David C. Schilke
Casey Stoner completely dominated today’s qualifying at the historic Indianapolis circuit with a new record laptime of 1.38.850, almost a full second quicker than the standing record set by Dani Pedrosa in 2009. The 2.621 mile course was resurfaced for the 2011 Red Bull Indianapolis Grand Prix, smoothing out key bumps that slowed the riders down last year. While the track is certainly faster this year the surface is still green and hasn’t settled in with a good layer of rubber, leaving the field still uncertain if their qualifying setting will be any good for tomorrow's race. “I think there’s going to be a lot different race than what we’ve seen in qualifying,” said Stoner.
"I'm very happy with Pole here in Indy," smiled Stoner, "the team have been doing a great job under difficult conditions this weekend, but the race is tomorrow and we will keep working right up until the last moment to try and get the set up right. Obviously without the bumps from previous years the track is performing a lot better, but the lack of consistency in the grip levels are causing issues, everyone is loosing the front and it doesn't give you a lot of confidence, when you hit these patches the bike just seems to drop away from you."
Yet the new surface is only part of the story to Stoner’s pace, as the Australian is over half a second ahead of second placed qualifier Ben Spies. The American was the biggest threat to the Honda of Stoner yet in the end a front row start is the best Spies could manage for his home crowd. “We have a chance but we have to be perfect and not make any mistakes,” said Spies on tomorrow’s race.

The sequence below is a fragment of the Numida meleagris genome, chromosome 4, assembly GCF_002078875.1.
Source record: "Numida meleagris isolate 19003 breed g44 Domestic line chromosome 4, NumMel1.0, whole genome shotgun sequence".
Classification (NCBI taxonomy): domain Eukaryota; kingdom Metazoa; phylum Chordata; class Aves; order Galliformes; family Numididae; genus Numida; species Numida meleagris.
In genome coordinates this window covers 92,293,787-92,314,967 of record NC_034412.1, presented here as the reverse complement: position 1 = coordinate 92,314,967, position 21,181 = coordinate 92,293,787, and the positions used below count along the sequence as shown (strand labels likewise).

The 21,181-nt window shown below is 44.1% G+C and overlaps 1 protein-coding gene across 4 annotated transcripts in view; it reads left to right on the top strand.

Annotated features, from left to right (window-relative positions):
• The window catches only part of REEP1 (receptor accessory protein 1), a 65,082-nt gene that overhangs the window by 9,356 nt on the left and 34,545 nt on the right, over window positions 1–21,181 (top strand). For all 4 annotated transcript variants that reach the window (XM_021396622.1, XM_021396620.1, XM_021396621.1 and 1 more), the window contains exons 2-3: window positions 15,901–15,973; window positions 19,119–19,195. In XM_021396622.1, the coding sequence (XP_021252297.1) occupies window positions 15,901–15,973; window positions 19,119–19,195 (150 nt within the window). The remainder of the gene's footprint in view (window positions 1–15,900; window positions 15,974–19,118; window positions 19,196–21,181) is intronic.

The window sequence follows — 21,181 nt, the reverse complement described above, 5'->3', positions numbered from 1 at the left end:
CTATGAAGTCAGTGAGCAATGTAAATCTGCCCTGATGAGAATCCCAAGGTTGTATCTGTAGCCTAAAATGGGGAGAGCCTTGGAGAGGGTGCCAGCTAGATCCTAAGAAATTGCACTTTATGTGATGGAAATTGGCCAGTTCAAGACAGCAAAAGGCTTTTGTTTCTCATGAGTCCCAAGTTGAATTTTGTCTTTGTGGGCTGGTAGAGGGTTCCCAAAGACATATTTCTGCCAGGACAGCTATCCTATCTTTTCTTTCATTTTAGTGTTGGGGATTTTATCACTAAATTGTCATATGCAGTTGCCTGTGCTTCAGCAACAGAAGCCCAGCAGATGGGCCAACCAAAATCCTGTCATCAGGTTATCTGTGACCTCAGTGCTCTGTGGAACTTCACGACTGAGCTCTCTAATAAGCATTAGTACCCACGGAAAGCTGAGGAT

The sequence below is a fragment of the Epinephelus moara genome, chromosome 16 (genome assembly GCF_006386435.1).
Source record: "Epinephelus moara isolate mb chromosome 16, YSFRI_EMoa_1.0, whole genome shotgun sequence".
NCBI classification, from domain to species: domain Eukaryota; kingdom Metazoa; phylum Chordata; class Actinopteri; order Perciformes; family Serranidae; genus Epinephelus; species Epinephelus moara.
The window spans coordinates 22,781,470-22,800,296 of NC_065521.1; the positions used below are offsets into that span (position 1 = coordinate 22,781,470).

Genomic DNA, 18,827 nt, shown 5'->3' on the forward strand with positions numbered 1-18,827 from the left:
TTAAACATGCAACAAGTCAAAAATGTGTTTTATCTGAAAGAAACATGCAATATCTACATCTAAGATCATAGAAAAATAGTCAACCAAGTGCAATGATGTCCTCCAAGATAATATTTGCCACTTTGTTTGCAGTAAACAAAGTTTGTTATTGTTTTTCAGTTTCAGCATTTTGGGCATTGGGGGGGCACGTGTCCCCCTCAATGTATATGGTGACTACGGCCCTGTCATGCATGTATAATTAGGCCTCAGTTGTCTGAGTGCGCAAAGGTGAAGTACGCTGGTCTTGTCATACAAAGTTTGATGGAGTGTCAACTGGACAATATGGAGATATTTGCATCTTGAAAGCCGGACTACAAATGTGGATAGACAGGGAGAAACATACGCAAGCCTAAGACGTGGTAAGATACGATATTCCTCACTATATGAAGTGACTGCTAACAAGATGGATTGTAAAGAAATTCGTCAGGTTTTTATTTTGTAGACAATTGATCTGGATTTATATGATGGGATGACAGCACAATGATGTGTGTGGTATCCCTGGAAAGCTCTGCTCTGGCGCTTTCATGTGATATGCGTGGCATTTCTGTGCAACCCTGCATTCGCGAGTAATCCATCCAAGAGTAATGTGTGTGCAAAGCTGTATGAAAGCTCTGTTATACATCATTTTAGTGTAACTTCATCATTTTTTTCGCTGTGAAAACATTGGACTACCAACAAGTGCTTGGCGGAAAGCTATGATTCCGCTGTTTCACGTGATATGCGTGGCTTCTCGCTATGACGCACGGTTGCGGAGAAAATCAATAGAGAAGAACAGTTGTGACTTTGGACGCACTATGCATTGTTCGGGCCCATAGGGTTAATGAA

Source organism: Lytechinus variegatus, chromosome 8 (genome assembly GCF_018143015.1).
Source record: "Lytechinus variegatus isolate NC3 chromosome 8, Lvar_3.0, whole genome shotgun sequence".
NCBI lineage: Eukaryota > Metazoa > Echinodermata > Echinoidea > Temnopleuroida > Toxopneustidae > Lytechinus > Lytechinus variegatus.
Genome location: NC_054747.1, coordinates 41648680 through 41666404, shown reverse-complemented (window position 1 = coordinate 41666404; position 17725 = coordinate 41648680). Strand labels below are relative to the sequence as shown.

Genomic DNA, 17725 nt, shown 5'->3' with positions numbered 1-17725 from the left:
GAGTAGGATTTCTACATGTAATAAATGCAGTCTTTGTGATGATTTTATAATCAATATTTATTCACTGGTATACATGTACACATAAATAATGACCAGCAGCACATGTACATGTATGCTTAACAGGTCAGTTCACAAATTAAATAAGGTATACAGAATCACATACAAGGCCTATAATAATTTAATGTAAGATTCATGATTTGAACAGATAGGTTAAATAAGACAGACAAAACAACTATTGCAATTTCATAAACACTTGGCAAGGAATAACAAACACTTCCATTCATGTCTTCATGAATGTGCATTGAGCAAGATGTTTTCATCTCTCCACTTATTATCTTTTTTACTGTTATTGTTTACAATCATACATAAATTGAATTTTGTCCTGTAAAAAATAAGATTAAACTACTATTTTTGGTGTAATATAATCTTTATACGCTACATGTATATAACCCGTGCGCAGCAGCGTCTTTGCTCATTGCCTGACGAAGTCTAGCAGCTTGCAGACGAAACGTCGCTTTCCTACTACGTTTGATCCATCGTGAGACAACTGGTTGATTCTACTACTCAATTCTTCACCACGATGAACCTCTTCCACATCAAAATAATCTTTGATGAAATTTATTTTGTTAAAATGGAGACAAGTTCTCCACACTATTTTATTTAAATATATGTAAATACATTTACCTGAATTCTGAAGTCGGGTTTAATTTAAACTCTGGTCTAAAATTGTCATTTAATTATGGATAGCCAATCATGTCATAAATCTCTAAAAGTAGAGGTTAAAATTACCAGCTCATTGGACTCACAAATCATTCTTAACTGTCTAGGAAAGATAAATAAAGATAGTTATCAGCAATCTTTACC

"The last couple of laps we tried our hardest to catch Casey but with five minutes to go I think I ripped my tank spacer off that holds me back on the bike which didn’t help. I wasn’t disappointed as I knew we had a gap to fourth so we’d be on the front row. It wasn’t the perfect session and Casey was just too fast, added the Tennessean.
Jorge Lorenzo managed to push his way into third in the closing quarter of the qualifying session. For much of the weekend the Spaniard had been playing catch up to the Hondas and his Yamaha teammate Spies. Yet when it counted the reigning champ made his way onto the first row, pushing Dani Pedrosa to fourth.
“Qualifying was much better than the other three practices so far this weekend," commented Lorenzo. "I improved a lot and had a lot more confidence with the front, we changed one bike completely which worked. We are much more confident for tomorrow now. I would like to be closer to Casey, but seven tenths is better than one second and a half. It’s going to be a very tough race for everybody. The front tyre, especially on the left side is graining from the fourth lap so it’s going to be a complicated ride. Let’s see what happens.”
Along with Pedrosa is Andrea Dovizioso and American rider Colin Edwards, just edging Marco Simoncelli from the sixth spot. It was a much more disappointing day for Ducati as Nicky Hayden could only hold eighth on the third row while Valentino Rossi settled for 14th after having an early spill on his primary bike.
"We took a nice step forward this morning that we hoped to confirm in qualifying, and instead I fell right away," explained Rossi. "We really could have done without that crash, but the front closed right when I touched the brake. From there, the whole session was difficult because the second bike had a slightly different setup. I lost one pair of new tyres and I had to start with a set of used ones. I wasn’t able to get back the feeling from this morning, when the bike felt better and I could push harder. It’s really a shame because we wanted to try to start from the second row again, like at Brno, and instead we’ll have to work hard tomorrow. Anyway, we’ll give our best effort in the race because we weren’t so far off this morning.”